• Run NBXplorer with the --noauth parameter
  • In Postman create a new GET API test
  • In Authorization select No Auth
  • Enter the API URL you are going to test

You are now ready to test the API - it is easiest to start with something simple such as the fees endpoint e.g.


this should return a JSON payload e.g.

{ "feeRate": 9, "blockCount": 3 }

# Message Brokers

# Azure Service Bus

Support has been added for Azure Service Bus as a message broker. Currently 2 Queues and 2 Topics are supported

# Queues

  • New Block
  • New Transaction

# Topics

  • New Block
  • New Transaction

Filters should be applied on the client, if required.

To activate Azure Service Bus Mesages you should add an Azure Service Bus Connection string to your config file or on the command line.

  • To use queues you should specify the queue names you wish to use
  • To use topics you should specify the topic names you wish to use

You can use both queues and topics at the same time.

# Config Settings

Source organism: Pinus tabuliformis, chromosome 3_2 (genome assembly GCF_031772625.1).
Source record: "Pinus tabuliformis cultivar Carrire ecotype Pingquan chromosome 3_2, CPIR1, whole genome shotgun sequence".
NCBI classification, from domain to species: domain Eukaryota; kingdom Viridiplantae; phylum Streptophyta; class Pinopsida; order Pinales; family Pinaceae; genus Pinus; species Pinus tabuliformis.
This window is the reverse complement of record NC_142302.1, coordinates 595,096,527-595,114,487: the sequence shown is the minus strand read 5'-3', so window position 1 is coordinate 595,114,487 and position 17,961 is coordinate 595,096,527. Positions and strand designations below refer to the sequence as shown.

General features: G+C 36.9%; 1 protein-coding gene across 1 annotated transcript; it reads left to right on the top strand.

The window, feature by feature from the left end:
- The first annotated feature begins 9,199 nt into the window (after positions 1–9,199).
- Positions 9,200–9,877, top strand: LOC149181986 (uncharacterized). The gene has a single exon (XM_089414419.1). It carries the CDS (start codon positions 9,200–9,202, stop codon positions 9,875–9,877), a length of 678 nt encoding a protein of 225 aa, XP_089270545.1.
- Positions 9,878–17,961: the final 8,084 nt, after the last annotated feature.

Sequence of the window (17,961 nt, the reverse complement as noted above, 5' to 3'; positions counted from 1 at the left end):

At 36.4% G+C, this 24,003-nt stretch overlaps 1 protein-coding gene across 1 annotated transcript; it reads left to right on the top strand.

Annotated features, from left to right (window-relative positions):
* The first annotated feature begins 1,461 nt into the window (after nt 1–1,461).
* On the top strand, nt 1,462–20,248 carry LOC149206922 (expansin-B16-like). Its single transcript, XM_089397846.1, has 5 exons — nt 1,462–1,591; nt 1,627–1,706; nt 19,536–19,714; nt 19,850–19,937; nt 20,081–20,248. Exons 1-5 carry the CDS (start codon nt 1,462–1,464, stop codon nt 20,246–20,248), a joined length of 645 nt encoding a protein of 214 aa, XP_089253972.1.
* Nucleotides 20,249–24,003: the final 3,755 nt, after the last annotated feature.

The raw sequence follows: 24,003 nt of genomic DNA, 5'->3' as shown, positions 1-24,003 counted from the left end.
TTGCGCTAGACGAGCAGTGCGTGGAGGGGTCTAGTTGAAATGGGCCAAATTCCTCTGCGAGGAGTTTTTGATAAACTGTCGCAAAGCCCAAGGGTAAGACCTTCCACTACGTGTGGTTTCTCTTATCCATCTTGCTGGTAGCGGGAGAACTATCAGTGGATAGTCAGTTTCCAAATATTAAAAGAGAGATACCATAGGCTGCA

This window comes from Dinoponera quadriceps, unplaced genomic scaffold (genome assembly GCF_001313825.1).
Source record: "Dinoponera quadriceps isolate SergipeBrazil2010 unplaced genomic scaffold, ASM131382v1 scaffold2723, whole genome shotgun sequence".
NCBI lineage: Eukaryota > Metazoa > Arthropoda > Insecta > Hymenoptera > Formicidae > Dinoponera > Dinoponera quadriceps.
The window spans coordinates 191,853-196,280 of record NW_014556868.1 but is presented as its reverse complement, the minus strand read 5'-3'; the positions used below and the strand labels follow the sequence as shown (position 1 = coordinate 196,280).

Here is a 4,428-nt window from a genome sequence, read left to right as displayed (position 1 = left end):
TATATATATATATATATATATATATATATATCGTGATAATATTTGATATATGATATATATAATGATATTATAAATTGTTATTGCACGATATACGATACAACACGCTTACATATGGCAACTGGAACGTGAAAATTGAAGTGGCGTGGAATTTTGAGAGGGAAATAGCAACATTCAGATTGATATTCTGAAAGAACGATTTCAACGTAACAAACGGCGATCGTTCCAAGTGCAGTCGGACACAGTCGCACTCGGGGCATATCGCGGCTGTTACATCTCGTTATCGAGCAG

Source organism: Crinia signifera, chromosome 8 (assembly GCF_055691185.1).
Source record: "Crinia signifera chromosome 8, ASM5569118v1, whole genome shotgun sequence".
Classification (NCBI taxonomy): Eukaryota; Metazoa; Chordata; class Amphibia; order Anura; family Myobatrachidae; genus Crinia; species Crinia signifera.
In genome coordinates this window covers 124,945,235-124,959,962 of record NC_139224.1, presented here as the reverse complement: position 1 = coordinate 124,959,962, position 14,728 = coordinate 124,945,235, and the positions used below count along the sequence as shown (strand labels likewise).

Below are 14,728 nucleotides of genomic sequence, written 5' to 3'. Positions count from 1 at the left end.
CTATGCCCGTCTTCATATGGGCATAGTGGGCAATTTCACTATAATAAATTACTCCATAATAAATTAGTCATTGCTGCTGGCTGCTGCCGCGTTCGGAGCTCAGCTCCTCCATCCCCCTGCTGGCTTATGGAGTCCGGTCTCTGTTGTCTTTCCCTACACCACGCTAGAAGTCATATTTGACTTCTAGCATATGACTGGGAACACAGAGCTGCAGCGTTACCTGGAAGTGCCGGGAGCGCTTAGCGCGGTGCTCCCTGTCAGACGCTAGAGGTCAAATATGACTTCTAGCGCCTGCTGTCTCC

If you use the Configuration file to setup your NBXplorer options:

asbcnstr=Your Azure Service Bus Connection string
asbblockq=Name of queue to send New Block message to
asbtranq=Name of queue to send New Transaction message to
asbblockt=Name of topic to send New Block message to
asbtrant=Name of queue to send New Transaction message to

# RabbitMq

Support has been added for RabbitMq as a message broker. Currently 2 exchanges supported;

  • New Block
  • New Transaction

Filters can be applied on the client by defining routing keys;

For transactions;

  • transactions.# to get all transactions.
  • transactions.[BTC].# to get all [Bitcoin] transactions.
  • transactions.[BTC].confirmed to get only confirmed [Bitcoin] transactions.
  • transactions.[BTC].unconfirmed to get only unconfirmed [Bitcoin] transactions.
  • transactions.*.confirmed to get all confirmed transactions.
  • transactions.*.unconfirmed to get all unconfirmed transactions.

For blocks;

  • blocks.# to get all blocks.
  • blocks.[BTC] to get all [Bitcoin] blocks.

To activate RabbitMq mesages you should add following settings to your config file or on the command line.

  • rmqhost, rmquser, rmqpass

# Config Settings

If you use the Configuration file to setup your NBXplorer options:

rmqhost= RabbitMq host name
rmqvirtual= RabbitMq virtual host
rmquser= RabbitMq username
rmqpass= RabbitMq password
rmqtranex= Name of exchange to send transaction messages
rmqblockex= Name of exchange to send block messages